The Indian government has announced a variety of measures to boost exports, including added benefits to special economic zones (SEZs), and a slew of incentives for exporters.
India’s exports declined by 1.76 percent to US$300.6 billion in 2012-13, a figure that was 16.5 percent short of the Government’s previously stated goal. However, March exports have grown 6.97 percent year-on-year.
The enhanced SEZ scheme rules will allow information technology firms to claim tax breaks by moving offshore work to “duty-free enclaves” and reducing their minimum land area requirements.
“We have taken note of the fact that there are acute difficulties in aggregating large tracks of uncultivable land which is vacant and contiguous and we have decided to reduce the minimum land area requirement by half for different categories of SEZs,” says Anand Sharma, India’s Minister of Commerce and Industry.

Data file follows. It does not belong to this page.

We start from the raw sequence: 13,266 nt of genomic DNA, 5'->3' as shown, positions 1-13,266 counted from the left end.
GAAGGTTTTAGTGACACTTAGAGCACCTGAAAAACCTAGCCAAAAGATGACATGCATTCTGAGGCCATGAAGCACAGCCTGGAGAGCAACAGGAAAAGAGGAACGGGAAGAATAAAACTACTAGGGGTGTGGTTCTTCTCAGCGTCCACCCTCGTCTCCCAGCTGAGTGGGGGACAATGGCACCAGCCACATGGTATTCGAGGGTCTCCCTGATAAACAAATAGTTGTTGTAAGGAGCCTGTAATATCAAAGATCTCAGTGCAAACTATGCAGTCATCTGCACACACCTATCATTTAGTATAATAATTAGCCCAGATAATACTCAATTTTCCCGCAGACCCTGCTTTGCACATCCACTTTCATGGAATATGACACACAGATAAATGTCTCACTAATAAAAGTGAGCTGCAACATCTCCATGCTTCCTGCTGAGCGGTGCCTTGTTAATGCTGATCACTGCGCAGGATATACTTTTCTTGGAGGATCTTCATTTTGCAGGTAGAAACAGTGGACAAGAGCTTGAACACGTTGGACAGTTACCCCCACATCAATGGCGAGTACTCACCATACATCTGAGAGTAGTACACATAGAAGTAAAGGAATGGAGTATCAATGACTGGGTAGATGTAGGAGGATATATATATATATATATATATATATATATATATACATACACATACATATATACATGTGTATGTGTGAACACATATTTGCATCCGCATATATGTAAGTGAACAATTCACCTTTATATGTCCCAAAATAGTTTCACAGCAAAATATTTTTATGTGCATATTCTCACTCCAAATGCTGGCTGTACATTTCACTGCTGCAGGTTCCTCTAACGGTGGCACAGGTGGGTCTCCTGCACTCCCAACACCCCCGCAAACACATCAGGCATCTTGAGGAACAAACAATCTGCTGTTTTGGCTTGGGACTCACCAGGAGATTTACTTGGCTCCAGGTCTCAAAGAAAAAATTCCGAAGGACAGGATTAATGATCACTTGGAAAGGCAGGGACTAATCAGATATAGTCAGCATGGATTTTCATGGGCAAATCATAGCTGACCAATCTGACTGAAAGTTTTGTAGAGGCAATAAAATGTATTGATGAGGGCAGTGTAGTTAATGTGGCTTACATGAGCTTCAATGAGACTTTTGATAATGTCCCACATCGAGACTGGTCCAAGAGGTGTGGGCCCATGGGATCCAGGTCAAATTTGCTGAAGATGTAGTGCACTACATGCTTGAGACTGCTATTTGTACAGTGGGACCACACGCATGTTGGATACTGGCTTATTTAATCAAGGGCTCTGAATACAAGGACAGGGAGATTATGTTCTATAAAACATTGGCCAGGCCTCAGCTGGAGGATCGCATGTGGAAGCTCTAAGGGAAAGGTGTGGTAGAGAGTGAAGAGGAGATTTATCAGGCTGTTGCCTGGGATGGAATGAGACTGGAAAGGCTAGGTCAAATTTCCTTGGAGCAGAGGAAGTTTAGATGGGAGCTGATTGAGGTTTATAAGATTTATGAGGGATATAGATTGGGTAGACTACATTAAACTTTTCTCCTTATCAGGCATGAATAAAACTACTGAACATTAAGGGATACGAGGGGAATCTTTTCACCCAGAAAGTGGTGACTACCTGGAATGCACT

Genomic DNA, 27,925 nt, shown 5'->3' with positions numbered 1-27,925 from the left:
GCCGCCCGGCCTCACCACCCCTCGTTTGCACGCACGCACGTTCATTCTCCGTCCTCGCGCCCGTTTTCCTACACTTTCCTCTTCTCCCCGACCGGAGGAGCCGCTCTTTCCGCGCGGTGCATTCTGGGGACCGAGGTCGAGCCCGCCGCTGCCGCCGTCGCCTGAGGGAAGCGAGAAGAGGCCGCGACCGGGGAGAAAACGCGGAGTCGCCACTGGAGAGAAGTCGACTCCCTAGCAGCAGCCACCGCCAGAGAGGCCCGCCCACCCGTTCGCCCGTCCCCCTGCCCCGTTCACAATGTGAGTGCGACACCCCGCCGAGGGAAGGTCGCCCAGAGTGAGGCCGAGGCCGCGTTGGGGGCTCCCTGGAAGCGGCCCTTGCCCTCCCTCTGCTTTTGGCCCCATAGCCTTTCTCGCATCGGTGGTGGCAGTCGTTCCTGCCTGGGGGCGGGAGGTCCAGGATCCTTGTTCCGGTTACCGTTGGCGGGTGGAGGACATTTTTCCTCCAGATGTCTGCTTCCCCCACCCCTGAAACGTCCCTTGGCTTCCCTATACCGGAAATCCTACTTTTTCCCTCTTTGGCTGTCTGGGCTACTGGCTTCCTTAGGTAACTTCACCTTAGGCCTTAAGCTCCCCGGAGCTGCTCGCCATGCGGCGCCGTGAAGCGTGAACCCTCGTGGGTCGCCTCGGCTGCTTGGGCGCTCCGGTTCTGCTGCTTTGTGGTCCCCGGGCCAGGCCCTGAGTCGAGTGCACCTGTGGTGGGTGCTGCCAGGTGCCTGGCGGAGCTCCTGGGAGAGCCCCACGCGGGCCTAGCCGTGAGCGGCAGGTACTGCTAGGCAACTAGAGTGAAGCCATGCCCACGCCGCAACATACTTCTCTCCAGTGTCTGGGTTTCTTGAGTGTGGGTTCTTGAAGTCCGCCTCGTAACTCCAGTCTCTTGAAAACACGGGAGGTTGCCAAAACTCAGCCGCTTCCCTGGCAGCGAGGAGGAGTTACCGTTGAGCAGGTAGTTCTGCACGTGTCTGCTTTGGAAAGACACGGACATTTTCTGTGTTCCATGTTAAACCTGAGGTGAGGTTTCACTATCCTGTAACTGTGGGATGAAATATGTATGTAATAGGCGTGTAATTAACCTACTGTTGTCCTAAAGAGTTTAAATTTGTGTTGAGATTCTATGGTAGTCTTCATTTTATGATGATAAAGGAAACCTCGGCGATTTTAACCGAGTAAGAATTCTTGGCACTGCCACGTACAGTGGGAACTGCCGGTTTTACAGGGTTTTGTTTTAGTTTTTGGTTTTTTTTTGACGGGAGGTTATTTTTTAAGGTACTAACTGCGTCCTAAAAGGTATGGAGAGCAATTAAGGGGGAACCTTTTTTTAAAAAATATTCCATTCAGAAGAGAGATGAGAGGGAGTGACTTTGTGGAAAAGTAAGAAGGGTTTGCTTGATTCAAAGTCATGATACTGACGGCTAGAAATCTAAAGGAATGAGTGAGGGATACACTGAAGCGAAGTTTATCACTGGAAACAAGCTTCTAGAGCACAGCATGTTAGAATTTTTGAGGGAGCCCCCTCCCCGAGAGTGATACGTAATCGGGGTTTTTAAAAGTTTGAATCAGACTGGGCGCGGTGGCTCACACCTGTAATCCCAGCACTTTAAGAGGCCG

The government has also decided to extend its Export Promotion Capital Goods policy and its subsidized interest rate scheme. The policy allows exporters to import machinery and capital goods without any tariffs or duties, and allows specified exporters to obtain bank loans at a cheaper rate. The scheme will now expire March 2014.
Overall, the newly introduced incentives will cost India an estimated 30 billion rupees, or US$555 million.
Indian Finance Minister P Chidambaram addressed the need to fix India’s current account deficit (CAD) problem by boosting exports and expanding overseas into new territories and markets. India’s CAD – which is the gap between the outflow and inflow of foreign currency – reached a record high 6.7 percent during the October-December quarter.